There are many reasons we procrastinate; these are the top six:

#1 You consider the task/project to be low priority (when it is not). 

  • Re-evaluate your goals.
  • Where does this task fit into your goals? Is it an A, B, C, D, or E task?
    • A is defined as something that is very important that you must do because it will have serious positive or negative consequences if you do it or fail to do it.
      • You may have more than one A task, and you can prioritize those by A1, A2, and A3.
    • B is a task that you should do but only has mild consequences such as returning an unimportant phone call or reviewing your email
    • C is a task defined as something that would be nice to do, but there are no consequences such as having lunch with a coworker.
    • D is a task that you can delegate. The rule is to delegate everything that someone else can do so that you can free up more time for the A tasks that only you can do.
    • E is a task that you can eliminate and it won’t make any difference if you do such as watching TV or browsing social media.

#2 You don’t have all the information necessary to make a decision or can’t figure out what to do next.

  • Don’t let this paralyze you into inaction.
  • Brainstorm how you can obtain the missing information.
  • Obtain more information about the overwhelming task.
  • Speak to others, gather more details.

The more you know; the overwhelming task can shrink and get more into perspective.

#3 The project seems overwhelming. 

  • Starting is often hard when a project seems overwhelming or too big.
  • Begin by doing a “brain dump” with mind mapping. Mind mapping is a diagram using a non-linear, intuitive approach to problem-solving, decision making and brainstorming. Mind maps are for many purposes, including taking notes, making lists, or even mapping out your future life; the options are endless!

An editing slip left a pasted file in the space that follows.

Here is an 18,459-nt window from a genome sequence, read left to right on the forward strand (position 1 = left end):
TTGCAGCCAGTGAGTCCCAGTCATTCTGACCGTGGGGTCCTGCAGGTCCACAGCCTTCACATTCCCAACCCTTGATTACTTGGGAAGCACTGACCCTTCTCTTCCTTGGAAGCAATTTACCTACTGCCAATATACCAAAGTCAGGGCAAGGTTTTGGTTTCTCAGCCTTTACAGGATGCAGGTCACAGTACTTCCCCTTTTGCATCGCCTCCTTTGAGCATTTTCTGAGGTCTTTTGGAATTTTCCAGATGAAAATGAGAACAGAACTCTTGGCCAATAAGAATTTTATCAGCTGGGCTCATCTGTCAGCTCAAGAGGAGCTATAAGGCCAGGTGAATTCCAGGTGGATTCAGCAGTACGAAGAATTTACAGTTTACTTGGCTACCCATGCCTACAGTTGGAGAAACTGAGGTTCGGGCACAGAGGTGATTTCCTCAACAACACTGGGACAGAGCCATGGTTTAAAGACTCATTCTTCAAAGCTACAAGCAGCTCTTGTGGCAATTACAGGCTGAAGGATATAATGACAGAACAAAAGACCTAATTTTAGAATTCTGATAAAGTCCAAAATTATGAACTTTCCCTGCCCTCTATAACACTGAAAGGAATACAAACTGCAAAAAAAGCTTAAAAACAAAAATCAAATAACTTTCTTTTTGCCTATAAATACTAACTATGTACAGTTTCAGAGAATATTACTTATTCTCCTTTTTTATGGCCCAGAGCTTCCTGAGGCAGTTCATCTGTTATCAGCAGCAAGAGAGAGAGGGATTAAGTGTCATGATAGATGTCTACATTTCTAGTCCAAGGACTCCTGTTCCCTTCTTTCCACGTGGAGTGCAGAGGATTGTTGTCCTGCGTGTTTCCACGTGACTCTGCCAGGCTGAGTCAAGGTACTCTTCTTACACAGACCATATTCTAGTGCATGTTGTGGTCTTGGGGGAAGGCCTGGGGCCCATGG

• Once you have completed your brainstorming take the information on your mind map and begin to create a sequential plan including what the task is, its deadline, and what resources are needed.
  • Next, organize the tasks by priority and sequence (the order in which the tasks are due).

#4 Fear of failure aka the perfectionist personality.

  • Failure is an opportunity to learn and grow. Failing makes you better!
  • Know that no matter how hard we strive perfectionism is never achieved.
  • Limit your options.
  • Instead, recognize when “good” is “good enough” if the alternative is delaying and doing nothing.

Take imperfect action.

#5 Avoidance – the task is or seems unpleasant.

  • To quote Benjamin Franklin, “You may delay, but time will not.”
  • According to Brian Tracy, one of the best ways to overcome procrastination is for you to get your mind off the unpleasant task in front of you and focus on a single action that you can take.

“One of the best ways to eat a large frog is for you to take it one bite at a time.”

Brian Tracy

  • Find an accountability buddy to help you set and meet deadlines.

#6 Awfulizing – You think the task/project will take forever to complete.

  • Break it down into small and manageable tasks.
  • Assign how much time you anticipate each task will take.
  • Schedule the tasks in your calendar to get a clear picture of how long it the task/project will take.

When do you procrastinate doing something and what must happen for you to then take action?

Teach Project Management

Planners are essential for managing large school projects and papers. I suggest students subtract two days from the project’s due date for each week they have to work on it. (For a three-week assignment, for example, subtract six days and consider the new date as the due date.) This gives the student a buffer if anything comes up to throw him off schedule. 

From there, help your student work backward in his planner to create shorter term goals, such as “purchase materials,” “complete outline,” “finish first draft,” etc. This helps them manage their progress along the way and avoid a frantic rush to finish at the end.